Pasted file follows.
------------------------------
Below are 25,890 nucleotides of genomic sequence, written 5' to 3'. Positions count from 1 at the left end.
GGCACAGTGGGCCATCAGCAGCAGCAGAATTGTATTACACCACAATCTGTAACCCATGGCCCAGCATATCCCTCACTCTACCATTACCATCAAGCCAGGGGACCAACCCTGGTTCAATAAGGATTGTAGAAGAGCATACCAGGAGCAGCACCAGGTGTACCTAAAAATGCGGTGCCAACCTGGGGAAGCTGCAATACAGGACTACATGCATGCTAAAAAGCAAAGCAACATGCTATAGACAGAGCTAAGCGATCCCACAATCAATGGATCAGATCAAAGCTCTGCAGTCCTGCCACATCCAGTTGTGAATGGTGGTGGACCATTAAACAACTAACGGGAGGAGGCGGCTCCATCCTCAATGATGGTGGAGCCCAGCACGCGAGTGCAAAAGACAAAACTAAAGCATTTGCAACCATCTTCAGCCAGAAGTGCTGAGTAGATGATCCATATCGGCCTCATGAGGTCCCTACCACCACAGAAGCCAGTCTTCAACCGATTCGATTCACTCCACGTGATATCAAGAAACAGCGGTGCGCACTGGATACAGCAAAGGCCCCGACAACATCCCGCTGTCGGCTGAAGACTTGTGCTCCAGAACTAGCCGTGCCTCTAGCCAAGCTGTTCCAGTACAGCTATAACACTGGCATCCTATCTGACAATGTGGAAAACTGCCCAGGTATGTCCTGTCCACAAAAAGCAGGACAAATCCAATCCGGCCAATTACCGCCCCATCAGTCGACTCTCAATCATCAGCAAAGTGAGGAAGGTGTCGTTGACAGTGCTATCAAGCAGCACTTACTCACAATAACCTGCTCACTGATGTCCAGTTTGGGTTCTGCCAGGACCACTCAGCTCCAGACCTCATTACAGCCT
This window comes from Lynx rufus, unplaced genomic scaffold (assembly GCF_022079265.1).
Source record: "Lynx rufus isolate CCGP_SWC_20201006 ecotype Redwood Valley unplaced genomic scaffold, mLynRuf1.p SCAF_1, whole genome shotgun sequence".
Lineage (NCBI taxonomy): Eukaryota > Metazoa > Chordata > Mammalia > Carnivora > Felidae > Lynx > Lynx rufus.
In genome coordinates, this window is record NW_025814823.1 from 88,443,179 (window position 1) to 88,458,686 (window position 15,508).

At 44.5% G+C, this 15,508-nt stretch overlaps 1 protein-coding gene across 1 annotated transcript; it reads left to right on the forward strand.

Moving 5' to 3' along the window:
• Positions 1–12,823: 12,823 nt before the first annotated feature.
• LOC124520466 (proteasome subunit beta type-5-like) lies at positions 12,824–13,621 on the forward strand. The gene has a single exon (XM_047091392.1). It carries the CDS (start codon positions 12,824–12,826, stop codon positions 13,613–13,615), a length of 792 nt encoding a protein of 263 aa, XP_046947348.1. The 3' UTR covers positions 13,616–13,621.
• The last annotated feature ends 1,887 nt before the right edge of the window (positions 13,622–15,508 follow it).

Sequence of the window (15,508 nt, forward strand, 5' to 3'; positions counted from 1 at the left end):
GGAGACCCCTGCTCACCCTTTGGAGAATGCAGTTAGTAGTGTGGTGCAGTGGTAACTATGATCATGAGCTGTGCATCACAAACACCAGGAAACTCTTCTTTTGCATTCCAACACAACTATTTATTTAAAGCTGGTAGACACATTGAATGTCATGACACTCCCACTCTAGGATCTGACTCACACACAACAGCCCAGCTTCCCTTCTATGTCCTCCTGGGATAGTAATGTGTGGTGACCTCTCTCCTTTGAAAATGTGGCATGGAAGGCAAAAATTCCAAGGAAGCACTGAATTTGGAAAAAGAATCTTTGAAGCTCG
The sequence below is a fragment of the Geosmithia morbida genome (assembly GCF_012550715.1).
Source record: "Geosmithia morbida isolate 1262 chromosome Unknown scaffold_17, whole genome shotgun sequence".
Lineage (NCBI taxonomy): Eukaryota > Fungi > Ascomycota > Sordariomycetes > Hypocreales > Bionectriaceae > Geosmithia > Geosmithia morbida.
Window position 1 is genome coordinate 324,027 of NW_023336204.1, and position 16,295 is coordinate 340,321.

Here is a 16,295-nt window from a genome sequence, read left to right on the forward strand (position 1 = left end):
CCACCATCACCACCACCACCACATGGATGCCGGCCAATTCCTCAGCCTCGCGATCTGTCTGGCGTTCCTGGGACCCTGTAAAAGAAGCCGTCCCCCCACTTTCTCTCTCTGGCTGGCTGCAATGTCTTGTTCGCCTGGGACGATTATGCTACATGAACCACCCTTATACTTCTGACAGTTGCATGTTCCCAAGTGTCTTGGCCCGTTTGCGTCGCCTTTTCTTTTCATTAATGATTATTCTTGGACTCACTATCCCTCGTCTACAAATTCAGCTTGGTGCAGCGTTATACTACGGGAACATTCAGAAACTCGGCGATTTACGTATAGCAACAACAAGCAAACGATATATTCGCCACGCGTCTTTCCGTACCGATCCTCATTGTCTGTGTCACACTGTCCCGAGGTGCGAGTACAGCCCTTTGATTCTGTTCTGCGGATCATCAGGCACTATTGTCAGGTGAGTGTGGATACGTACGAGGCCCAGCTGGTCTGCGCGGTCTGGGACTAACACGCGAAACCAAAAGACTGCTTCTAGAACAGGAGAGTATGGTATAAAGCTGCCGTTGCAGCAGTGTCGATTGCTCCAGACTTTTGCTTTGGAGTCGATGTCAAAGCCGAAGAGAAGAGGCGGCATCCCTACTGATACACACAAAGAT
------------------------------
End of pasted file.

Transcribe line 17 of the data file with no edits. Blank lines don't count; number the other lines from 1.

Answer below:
Window position 1 is genome coordinate 324,027 of NW_023336204.1, and position 16,295 is coordinate 340,321.